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Article: TP receptors and oxidative stress. Hand in hand from endothelial dysfunction to atherosclerosis

TitleTP receptors and oxidative stress. Hand in hand from endothelial dysfunction to atherosclerosis
Authors
KeywordsDiabetes
Endothelium
Hypertension
Inflammation
Prostacyclin
Thromboxane
Issue Date2010
PublisherAcademic Press.
Citation
Advances In Pharmacology, 2010, v. 60 C, p. 90-106 How to Cite?
AbstractThromboxane A 2 and the activation of TP receptors that it causes play an important role in platelet aggregation and therefore in thrombosis. However, TP receptors are also involved in the pathologies of the vascular wall including impaired endothelium-dependent vasodilation, increased oxidant generation, and increased expression of adhesion molecules. The beneficial effects of TP antagonists on the vascular wall attenuate these features of vascular disease. They are not shared by aspirin. In fact, TP antagonists are active in patients treated with aspirin, indicating that their potential beneficial effects are mediated by mechanisms different from the antithrombotic actions of aspirin. Our studies have demonstrated the vascular benefits of TP antagonists in experimental animals, particularly in models of diabetes mellitus, in which elevated levels of eicosanoids play a role not only in vascular pathologies but also in those of the kidney and other tissues. They suggest that TP blockade protects against fundamental and widespread tissular dysfunction associated with metabolic disease including hyperlipidemia and hyperglycemia. TP receptor antagonists represent a promising avenue for the prevention of vascular disease in part because of these pleiotropic actions that extend beyond their antithrombotic properties. © 2010 Elsevier Inc.
Persistent Identifierhttp://hdl.handle.net/10722/135345
ISSN
2015 SCImago Journal Rankings: 1.718
PubMed Central ID
References

 

DC FieldValueLanguage
dc.contributor.authorFélétou, Men_HK
dc.contributor.authorCohen, RAen_HK
dc.contributor.authorVanhoutte, PMen_HK
dc.contributor.authorVerbeuren, TJen_HK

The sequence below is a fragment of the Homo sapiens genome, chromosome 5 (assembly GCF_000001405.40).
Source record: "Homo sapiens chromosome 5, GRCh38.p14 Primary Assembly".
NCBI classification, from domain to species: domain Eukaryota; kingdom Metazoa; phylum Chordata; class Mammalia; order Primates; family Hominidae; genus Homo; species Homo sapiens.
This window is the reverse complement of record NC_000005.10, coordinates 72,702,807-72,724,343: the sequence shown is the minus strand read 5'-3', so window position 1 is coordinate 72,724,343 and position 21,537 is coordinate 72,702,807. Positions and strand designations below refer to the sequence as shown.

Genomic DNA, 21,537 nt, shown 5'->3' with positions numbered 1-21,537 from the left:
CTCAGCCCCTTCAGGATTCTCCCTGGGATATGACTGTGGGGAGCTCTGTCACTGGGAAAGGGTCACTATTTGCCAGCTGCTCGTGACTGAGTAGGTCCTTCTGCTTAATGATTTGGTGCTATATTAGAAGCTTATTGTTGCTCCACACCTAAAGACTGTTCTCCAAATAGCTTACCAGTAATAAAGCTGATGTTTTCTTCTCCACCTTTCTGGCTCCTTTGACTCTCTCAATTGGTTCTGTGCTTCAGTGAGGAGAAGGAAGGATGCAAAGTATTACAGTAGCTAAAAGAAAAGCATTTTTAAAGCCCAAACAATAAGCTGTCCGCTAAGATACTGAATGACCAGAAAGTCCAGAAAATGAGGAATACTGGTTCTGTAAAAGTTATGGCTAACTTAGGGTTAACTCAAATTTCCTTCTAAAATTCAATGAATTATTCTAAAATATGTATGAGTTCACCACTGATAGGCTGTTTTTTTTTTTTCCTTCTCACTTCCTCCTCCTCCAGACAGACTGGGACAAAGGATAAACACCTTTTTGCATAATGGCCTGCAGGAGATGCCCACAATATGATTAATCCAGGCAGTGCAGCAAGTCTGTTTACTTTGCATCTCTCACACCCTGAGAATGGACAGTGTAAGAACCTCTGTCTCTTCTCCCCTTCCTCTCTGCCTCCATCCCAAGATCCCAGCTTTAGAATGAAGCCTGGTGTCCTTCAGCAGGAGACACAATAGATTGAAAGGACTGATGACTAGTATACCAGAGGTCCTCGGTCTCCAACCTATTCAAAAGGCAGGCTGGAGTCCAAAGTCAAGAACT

dc.date.accessioned2011-07-27T01:33:56Z-
dc.date.available2011-07-27T01:33:56Z-
dc.date.issued2010en_HK
dc.identifier.citationAdvances In Pharmacology, 2010, v. 60 C, p. 90-106en_HK
dc.identifier.issn1054-3589en_HK
dc.identifier.urihttp://hdl.handle.net/10722/135345-
dc.description.abstractThromboxane A 2 and the activation of TP receptors that it causes play an important role in platelet aggregation and therefore in thrombosis. However, TP receptors are also involved in the pathologies of the vascular wall including impaired endothelium-dependent vasodilation, increased oxidant generation, and increased expression of adhesion molecules. The beneficial effects of TP antagonists on the vascular wall attenuate these features of vascular disease. They are not shared by aspirin. In fact, TP antagonists are active in patients treated with aspirin, indicating that their potential beneficial effects are mediated by mechanisms different from the antithrombotic actions of aspirin. Our studies have demonstrated the vascular benefits of TP antagonists in experimental animals, particularly in models of diabetes mellitus, in which elevated levels of eicosanoids play a role not only in vascular pathologies but also in those of the kidney and other tissues. They suggest that TP blockade protects against fundamental and widespread tissular dysfunction associated with metabolic disease including hyperlipidemia and hyperglycemia. TP receptor antagonists represent a promising avenue for the prevention of vascular disease in part because of these pleiotropic actions that extend beyond their antithrombotic properties. © 2010 Elsevier Inc.en_HK
dc.languageengen_US
dc.publisherAcademic Press.-
dc.relation.ispartofAdvances in Pharmacologyen_HK
dc.subjectDiabetesen_HK
dc.subjectEndotheliumen_HK
dc.subjectHypertensionen_HK
dc.subjectInflammationen_HK
dc.subjectProstacyclinen_HK
dc.subjectThromboxaneen_HK
dc.subject.meshAnimals-
dc.subject.meshAtherosclerosis - metabolism - physiopathology - prevention and control-
dc.subject.meshEndothelium, Vascular - drug effects - metabolism - physiopathology-
dc.subject.meshOxidative Stress - drug effects-
dc.subject.meshReceptors, Thromboxane - antagonists and inhibitors - metabolism-
dc.titleTP receptors and oxidative stress. Hand in hand from endothelial dysfunction to atherosclerosisen_HK
dc.typeArticleen_HK
dc.identifier.emailVanhoutte, PM: vanhoutt@hku.hken_HK
dc.identifier.authorityVanhoutte, PM=rp00238en_HK
dc.description.naturelink_to_OA_fulltext-
dc.identifier.doi10.1016/B978-0-12-385061-4.00004-0en_HK
dc.identifier.pmid21081216-
dc.identifier.pmcidPMC3004095-
dc.identifier.scopuseid_2-s2.0-78349291477en_HK
dc.identifier.hkuros186244en_US
dc.relation.referenceshttp://www.scopus.com/mlt/select.url?eid=2-s2.0-78349291477&selection=ref&src=s&origin=recordpageen_HK
dc.identifier.volume60en_HK
dc.identifier.issueCen_HK
dc.identifier.spage90en_HK
dc.identifier.epage106en_HK
dc.publisher.placeUnited Statesen_HK
dc.identifier.scopusauthoridFélétou, M=7006461826en_HK
dc.identifier.scopusauthoridCohen, RA=35562815800en_HK
dc.identifier.scopusauthoridVanhoutte, PM=7202304247en_HK
dc.identifier.scopusauthoridVerbeuren, TJ=7007006534en_HK

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